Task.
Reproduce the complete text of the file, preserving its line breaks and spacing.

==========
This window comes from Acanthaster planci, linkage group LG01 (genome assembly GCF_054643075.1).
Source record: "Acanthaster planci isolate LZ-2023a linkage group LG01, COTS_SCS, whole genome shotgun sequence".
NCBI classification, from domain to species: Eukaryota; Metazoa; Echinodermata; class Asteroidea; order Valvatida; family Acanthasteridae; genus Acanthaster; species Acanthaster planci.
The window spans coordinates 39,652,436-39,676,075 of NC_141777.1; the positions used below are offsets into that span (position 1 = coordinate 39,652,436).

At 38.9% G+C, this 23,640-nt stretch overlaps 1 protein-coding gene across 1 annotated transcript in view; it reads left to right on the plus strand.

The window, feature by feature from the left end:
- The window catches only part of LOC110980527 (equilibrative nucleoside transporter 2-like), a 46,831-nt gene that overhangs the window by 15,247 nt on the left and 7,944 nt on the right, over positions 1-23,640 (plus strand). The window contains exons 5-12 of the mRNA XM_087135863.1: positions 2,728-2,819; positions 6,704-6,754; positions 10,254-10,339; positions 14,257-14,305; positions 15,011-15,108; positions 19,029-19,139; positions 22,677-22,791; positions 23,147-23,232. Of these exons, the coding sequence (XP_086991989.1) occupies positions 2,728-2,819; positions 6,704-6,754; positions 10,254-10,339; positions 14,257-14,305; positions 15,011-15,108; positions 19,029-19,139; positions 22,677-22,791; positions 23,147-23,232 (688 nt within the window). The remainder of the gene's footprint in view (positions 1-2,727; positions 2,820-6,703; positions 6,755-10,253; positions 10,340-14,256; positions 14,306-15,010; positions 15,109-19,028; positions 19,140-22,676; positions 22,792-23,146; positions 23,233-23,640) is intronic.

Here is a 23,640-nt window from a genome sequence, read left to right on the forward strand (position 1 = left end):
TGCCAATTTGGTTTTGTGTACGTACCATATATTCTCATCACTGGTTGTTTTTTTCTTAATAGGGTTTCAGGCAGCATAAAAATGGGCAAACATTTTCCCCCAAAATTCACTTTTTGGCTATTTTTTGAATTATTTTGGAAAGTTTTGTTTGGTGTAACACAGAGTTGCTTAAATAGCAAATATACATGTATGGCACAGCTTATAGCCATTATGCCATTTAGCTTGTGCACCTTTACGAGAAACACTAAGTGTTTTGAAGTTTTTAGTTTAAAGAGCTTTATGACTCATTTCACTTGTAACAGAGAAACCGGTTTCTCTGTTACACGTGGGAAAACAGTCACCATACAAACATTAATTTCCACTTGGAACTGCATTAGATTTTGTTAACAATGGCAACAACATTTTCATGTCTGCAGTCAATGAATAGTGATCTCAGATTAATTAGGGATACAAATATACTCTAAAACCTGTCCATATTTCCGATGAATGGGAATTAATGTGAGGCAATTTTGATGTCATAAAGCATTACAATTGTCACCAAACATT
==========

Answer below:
This window comes from Acanthaster planci, linkage group LG01 (genome assembly GCF_054643075.1).
Source record: "Acanthaster planci isolate LZ-2023a linkage group LG01, COTS_SCS, whole genome shotgun sequence".
NCBI classification, from domain to species: Eukaryota; Metazoa; Echinodermata; class Asteroidea; order Valvatida; family Acanthasteridae; genus Acanthaster; species Acanthaster planci.
The window spans coordinates 39,652,436-39,676,075 of NC_141777.1; the positions used below are offsets into that span (position 1 = coordinate 39,652,436).

At 38.9% G+C, this 23,640-nt stretch overlaps 1 protein-coding gene across 1 annotated transcript in view; it reads left to right on the plus strand.

The window, feature by feature from the left end:
- The window catches only part of LOC110980527 (equilibrative nucleoside transporter 2-like), a 46,831-nt gene that overhangs the window by 15,247 nt on the left and 7,944 nt on the right, over positions 1-23,640 (plus strand). The window contains exons 5-12 of the mRNA XM_087135863.1: positions 2,728-2,819; positions 6,704-6,754; positions 10,254-10,339; positions 14,257-14,305; positions 15,011-15,108; positions 19,029-19,139; positions 22,677-22,791; positions 23,147-23,232. Of these exons, the coding sequence (XP_086991989.1) occupies positions 2,728-2,819; positions 6,704-6,754; positions 10,254-10,339; positions 14,257-14,305; positions 15,011-15,108; positions 19,029-19,139; positions 22,677-22,791; positions 23,147-23,232 (688 nt within the window). The remainder of the gene's footprint in view (positions 1-2,727; positions 2,820-6,703; positions 6,755-10,253; positions 10,340-14,256; positions 14,306-15,010; positions 15,109-19,028; positions 19,140-22,676; positions 22,792-23,146; positions 23,233-23,640) is intronic.

Here is a 23,640-nt window from a genome sequence, read left to right on the forward strand (position 1 = left end):
TGCCAATTTGGTTTTGTGTACGTACCATATATTCTCATCACTGGTTGTTTTTTTCTTAATAGGGTTTCAGGCAGCATAAAAATGGGCAAACATTTTCCCCCAAAATTCACTTTTTGGCTATTTTTTGAATTATTTTGGAAAGTTTTGTTTGGTGTAACACAGAGTTGCTTAAATAGCAAATATACATGTATGGCACAGCTTATAGCCATTATGCCATTTAGCTTGTGCACCTTTACGAGAAACACTAAGTGTTTTGAAGTTTTTAGTTTAAAGAGCTTTATGACTCATTTCACTTGTAACAGAGAAACCGGTTTCTCTGTTACACGTGGGAAAACAGTCACCATACAAACATTAATTTCCACTTGGAACTGCATTAGATTTTGTTAACAATGGCAACAACATTTTCATGTCTGCAGTCAATGAATAGTGATCTCAGATTAATTAGGGATACAAATATACTCTAAAACCTGTCCATATTTCCGATGAATGGGAATTAATGTGAGGCAATTTTGATGTCATAAAGCATTACAATTGTCACCAAACATT